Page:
Board honors those who served
In the Civil Rights Digital Library archives, a WSB-TV newsfilm clip preserves the scene of a burning building on Broad Street and the march of hundreds of black high school students who had walked out of class on Sept. 15, 1971.
It was the culmination of weeks of racial unrest that included riots, firebombings and armed law enforcement officers stationed around the city. The protests ultimately resulted in promises to establish a biracial committee, to place African-Americans on the city’s urban renewal and zoning boards and to hire more black police officers and firefighters.
Eddie Chubb was there.
The first African-American hired by the Floyd County Sheriff’s Office, Chubb was already in uniform when the clashes came. And, on Tuesday, he was one of seven pillars of the community honored by the Floyd County Commission in recognition of African-American History Month.
“He was instrumental in the riots in 1971 ... He stopped one of his fellow officers from pulling out a shotgun and riding on the hood of the car during the walk-out,” County Manager Jamie McCord read as Chubb walked to the front of the commission meeting room to applause from the crowd.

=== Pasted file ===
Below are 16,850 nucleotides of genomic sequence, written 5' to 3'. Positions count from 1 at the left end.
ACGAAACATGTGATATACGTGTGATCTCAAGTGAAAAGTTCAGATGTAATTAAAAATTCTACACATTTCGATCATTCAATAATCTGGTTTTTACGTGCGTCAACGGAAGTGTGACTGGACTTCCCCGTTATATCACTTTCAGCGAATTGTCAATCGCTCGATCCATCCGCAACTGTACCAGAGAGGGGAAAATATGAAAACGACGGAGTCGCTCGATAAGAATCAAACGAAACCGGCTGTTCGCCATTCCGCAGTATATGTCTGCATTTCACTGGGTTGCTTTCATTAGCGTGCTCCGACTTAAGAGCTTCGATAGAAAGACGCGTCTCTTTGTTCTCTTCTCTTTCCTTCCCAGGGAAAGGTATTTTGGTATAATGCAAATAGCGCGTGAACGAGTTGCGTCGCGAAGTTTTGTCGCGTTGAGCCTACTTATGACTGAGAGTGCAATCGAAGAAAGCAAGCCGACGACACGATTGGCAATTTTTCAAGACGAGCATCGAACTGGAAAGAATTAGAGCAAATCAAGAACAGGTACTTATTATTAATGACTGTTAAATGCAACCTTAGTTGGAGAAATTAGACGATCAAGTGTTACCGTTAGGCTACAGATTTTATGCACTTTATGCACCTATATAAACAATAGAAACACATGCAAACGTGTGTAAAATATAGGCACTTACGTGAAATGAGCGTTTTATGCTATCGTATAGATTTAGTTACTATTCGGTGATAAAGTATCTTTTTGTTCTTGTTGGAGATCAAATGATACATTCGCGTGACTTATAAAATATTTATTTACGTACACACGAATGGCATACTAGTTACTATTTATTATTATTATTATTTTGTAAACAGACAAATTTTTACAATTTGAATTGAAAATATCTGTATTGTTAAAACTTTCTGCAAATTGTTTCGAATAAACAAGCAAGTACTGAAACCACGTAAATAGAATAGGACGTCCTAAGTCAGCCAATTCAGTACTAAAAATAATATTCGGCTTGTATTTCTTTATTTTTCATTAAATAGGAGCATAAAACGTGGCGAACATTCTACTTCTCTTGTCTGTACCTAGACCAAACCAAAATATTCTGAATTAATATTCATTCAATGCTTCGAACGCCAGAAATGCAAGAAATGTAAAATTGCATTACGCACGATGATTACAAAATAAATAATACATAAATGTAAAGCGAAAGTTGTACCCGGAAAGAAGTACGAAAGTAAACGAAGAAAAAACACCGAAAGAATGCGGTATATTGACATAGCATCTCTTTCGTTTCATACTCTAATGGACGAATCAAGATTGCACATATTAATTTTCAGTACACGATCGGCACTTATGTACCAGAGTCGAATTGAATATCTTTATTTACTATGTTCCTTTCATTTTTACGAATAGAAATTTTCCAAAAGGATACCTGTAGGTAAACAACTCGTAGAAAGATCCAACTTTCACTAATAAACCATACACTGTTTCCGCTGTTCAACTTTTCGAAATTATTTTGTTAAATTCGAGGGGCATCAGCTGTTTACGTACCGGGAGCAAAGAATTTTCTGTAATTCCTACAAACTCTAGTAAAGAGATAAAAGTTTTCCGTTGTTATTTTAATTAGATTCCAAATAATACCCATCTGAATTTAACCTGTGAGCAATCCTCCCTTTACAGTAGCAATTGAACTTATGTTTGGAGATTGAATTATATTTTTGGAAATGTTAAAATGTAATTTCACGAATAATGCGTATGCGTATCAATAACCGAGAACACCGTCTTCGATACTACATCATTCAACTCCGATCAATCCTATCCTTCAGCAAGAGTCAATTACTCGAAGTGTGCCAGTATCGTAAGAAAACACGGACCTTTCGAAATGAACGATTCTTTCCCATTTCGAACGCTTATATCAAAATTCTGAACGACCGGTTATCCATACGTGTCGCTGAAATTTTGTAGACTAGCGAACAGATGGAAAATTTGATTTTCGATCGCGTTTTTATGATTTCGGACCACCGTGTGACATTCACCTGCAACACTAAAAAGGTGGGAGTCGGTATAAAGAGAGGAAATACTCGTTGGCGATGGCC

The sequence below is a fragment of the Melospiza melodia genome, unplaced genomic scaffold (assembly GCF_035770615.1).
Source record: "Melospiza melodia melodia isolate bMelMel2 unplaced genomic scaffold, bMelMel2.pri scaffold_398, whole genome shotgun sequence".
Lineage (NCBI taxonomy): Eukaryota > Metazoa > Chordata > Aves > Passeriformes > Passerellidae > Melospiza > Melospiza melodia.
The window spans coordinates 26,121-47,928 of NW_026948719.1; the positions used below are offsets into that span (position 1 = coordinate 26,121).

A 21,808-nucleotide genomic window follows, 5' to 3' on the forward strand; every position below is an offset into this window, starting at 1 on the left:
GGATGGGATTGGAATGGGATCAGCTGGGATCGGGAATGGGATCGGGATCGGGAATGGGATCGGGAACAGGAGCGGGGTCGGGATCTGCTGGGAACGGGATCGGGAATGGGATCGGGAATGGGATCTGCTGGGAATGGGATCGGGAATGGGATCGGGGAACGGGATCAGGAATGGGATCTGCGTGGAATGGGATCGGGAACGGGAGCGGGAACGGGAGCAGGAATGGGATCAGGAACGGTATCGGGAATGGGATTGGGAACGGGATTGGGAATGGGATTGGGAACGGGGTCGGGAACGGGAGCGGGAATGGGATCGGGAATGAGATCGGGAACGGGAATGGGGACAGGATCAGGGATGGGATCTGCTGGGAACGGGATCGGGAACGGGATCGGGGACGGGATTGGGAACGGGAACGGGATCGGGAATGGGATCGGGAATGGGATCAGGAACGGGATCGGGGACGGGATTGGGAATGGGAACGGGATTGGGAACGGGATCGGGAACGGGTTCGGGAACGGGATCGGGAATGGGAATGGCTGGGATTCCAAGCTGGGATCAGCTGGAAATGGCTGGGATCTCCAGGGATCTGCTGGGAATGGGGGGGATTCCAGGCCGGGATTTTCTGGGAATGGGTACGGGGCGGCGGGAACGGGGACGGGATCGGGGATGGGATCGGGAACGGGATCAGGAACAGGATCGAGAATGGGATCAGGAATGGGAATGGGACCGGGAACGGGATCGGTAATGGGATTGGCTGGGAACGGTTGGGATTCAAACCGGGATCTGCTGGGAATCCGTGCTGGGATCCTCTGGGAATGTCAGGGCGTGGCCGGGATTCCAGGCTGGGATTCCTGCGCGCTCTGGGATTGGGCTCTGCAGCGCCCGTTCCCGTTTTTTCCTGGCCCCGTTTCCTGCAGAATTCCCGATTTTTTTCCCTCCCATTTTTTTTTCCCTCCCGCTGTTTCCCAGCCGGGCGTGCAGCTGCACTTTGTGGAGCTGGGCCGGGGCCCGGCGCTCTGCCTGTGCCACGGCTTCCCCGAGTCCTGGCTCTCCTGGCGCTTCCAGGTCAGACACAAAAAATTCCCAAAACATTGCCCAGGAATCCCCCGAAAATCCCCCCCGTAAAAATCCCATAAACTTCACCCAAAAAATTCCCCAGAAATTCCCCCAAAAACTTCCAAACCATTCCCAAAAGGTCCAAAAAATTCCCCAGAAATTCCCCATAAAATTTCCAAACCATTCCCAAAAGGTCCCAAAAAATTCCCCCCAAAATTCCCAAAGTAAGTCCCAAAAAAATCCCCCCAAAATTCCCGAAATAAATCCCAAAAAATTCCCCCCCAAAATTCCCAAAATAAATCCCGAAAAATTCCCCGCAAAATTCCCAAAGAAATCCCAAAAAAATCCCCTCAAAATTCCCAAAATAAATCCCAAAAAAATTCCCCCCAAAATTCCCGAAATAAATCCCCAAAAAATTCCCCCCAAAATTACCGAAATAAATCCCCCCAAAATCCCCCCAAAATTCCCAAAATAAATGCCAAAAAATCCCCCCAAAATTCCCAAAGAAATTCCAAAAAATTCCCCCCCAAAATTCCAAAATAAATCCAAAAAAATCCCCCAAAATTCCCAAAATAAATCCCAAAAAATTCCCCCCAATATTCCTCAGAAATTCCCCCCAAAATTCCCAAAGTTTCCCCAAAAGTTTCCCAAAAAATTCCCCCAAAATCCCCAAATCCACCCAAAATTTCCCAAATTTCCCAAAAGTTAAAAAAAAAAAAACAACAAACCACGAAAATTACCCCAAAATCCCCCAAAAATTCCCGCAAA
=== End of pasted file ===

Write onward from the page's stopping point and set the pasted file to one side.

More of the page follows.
After seven years at the jail, “keeping harmony with the inmates and his fellow officers,” Chubb started his own appliance business and still runs it on a part-time basis.
The honorees last week came from different walks of life, but shared a commitment to the betterment of their community:
Bonny Askew served on the Rome City Commission from 1982 to 1984, just the second African-American to hold a seat on that board. A co-chairman of the Human Relations Council formed to improve race relations, he also was a tireless supporter of youth sports and scouting in Floyd County. He remains an active member of the HRC successor, One Community United.
Bill Collins became Rome’s first African-American mayor this year after serving 23 years on the City Commission. He has decades of involvement in community and economic development work, and has used the business he owns with his wife, Faith — Collins Auto Clean Up — to effect positive change.
“They have a track record of hiring many employees who are trying to get back into society after incarceration,” McCord read.
Terrence Hight Sr. started coaching youth sports at the age of 20, incorporating lessons on manners, self-respect, life skills and confidence in the games. Active in the 100 Black Men of Rome-Northwest Georgia, his mentorship is based on the organization’s motto, “What They See Is What They Will Be.”
John and Laney Stevenson were recognized together as a couple that dedicated their retirement years to their community and church. They helped found the Family Prayer Breakfast, an integral part of the annual Martin Luther King Jr. celebration in Rome. Among her many volunteer activities, Laney Stevenson served on the Rome-Floyd County Commission on Children and Youth. John Stevenson is the founder of the Godfather Ministry for elementary school-age boys.
The County Commission also recognized Predetha Thomas, founder of the Rome Girls Club, who died in 1998 at the age of 83. Her daughter, Henrice Berrien, accepted the award. Thomas dedicated her life to educating children and won numerous honors for helping youth in need. She was one of the first six Romans named a Heart of the Community at the inaugural celebration in 1987.